Words + Photos — Farrah Skeiky
The Adicts have been touring with their original lineup for 30 years, and have never played a DC show until now. Resident joker Keith “Monkey” Warren and his band of droogs have built a ridiculous name for themselves (in the best way possible, of course) for consistently putting on a tremendous show that never takes itself too seriously. So after 30 years, the crowd at RNR is a combination of long-time fans, those who briefly listened to The Adicts in high school and were curious to see what the fuss was about, a whole lot of Oi! punks, and one die-hard fan who was first in line sporting full clown-face (he was the only one, I swear).
Despite the extended absence, we know what to expect. A rapid rendition of “Ode to Joy” kicks the set off with Fiddle Dan shutting down any doubts about violins having a place in this show. Shortly after, Monkey takes the stage and the antics begin with a comically large deck of cards being tossed about. From that point on, we are continuously showered with confetti, passing beer up to the stage, and every single song is a sing-along anthem.
The impressive dynamic between the band members, particularly that of Monkey and lead guitarist Pete Davidson (Dee), toes the line between love and hate, and they play upon it as part of the act. “Fuck It Up,” “Rocking Wrecker,” and “Troubador” are massive and we’re only halfway through the twenty-four song set. Next is “Angel,” which is “a fucking love song.” Or maybe that was “I Am Yours”– who cares? Every song is boisterous and aggressive and way too fun. Age is irrelevant here. The Adicts have still got it, and the best part is, they don’t even have to put in an effort to drive that point. The face paint, however, isn’t holding up as well.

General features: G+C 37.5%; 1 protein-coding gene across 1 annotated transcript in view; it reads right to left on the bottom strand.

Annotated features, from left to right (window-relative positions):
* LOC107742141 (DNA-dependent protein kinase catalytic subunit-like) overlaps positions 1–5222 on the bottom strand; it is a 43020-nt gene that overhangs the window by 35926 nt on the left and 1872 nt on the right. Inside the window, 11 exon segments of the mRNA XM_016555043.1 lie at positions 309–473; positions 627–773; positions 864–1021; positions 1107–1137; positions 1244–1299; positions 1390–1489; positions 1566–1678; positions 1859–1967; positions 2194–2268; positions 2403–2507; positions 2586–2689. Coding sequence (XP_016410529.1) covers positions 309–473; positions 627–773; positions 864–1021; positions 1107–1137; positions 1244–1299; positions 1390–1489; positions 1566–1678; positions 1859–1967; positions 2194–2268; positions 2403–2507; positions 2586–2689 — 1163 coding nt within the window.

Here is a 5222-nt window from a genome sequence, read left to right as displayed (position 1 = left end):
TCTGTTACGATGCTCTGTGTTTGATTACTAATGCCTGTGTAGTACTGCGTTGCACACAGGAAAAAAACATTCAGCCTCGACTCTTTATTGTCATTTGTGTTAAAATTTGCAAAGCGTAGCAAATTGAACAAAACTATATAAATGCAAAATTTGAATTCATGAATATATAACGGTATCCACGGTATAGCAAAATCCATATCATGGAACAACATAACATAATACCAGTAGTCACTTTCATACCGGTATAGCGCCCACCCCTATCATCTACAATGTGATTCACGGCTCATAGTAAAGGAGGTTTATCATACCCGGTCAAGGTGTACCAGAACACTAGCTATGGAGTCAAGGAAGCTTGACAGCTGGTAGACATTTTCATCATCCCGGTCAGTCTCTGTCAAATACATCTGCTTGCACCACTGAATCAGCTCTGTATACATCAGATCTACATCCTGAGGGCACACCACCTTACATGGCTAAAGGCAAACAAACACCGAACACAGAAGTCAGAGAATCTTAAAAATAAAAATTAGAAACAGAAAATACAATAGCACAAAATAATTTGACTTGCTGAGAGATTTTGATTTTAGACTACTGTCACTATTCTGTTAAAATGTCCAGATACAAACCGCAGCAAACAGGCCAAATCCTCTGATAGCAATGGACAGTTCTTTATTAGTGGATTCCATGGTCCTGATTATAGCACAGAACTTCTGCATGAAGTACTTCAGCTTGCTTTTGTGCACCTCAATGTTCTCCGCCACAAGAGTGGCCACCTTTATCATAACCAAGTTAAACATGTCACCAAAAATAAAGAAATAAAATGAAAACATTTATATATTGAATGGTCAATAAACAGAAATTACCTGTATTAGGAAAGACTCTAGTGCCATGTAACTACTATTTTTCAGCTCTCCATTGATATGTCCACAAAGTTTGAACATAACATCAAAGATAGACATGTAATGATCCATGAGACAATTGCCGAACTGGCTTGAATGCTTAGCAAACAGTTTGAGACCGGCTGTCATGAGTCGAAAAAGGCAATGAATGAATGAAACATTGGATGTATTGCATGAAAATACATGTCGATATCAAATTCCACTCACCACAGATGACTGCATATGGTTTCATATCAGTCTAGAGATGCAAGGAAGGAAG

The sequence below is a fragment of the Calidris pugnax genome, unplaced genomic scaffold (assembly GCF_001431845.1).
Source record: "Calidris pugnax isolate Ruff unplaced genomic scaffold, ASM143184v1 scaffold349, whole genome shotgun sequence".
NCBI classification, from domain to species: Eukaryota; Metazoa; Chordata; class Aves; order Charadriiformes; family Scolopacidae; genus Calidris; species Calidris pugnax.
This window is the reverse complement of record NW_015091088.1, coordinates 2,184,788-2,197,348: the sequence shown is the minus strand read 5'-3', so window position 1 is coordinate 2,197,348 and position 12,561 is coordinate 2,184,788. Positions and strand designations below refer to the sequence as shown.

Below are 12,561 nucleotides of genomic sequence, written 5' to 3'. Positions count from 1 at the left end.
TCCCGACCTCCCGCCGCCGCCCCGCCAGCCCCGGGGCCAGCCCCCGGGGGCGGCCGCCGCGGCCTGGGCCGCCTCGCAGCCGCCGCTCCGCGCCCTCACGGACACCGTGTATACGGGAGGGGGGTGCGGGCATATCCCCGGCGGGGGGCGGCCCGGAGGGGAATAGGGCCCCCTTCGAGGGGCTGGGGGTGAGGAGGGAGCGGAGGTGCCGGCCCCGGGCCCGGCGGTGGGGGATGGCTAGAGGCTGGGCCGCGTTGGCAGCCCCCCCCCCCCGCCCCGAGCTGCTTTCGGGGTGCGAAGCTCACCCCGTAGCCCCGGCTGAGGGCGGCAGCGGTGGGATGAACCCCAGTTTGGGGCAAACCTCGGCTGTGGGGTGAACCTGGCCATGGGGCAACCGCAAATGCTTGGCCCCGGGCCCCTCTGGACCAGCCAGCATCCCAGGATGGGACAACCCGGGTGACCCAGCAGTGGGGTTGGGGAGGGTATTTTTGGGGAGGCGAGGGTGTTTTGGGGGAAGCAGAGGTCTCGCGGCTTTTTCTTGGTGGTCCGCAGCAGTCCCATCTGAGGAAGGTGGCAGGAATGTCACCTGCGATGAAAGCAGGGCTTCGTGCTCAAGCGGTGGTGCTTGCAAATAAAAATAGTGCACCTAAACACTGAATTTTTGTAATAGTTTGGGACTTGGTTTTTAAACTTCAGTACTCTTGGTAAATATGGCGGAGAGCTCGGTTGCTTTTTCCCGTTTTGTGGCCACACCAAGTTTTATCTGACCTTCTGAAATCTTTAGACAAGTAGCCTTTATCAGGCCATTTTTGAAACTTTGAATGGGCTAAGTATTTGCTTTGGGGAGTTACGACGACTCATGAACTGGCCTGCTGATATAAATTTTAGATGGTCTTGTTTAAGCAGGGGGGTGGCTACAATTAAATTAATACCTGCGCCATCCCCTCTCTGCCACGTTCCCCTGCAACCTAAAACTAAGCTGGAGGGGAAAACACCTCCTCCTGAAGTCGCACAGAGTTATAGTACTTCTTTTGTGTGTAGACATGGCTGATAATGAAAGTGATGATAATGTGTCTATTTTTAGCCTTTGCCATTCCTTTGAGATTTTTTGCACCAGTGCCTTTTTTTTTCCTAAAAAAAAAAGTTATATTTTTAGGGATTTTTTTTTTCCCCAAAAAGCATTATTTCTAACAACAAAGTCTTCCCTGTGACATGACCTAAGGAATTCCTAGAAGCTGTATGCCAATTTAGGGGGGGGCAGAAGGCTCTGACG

There’s a pause. “You guys are great ,but this one girl up here,” he points to the girl to my left, “is biting my leg. You’ve gotta stop doing that. You’re gonna catch something you don’t want.”
Monkey would have you think that he gets more ass than a rental car. Perhaps he does. He gyrates and pouts and makes a point of making eye contact with every single female in the room. At the start of “Bad Girl,” he invites several hyped up girls to the stage in order to find “The number one naughty girl” in the room, which inevitably leads to him being mauled by a hoard of rockabilly bettys.
The levity of the lyrics is only complimented by the antics on stage. Did I mention that there’s an entire song about Chinese take-out? Monkey’s got at least three costume changes, and somehow ends up in an inflatable Elvis wig. The musical assault continues and we’re finally greeted with “Viva La Revolution,” probably the biggest anthem of the night. Dee’s brother, known as Kid Dee, is on drums and is doing a remarkable job of holding down the driving beats that lends equally to those bouncing on the balls of their feet and those thrashing about aimlessly.
At this point most of the catfights have calmed down, the thrashing has become more rhythmic, and I am certain this is the longest set I have ever seen at a punk show. As if that wasn’t enough, we get a three song encore including “Who Spilt My Beer.”
Christmas lights, teddy bears, more confetti– this is so much more than just a punk show of inane songs and immature fans. This is hands down the most fun show/party/circus act of the summer.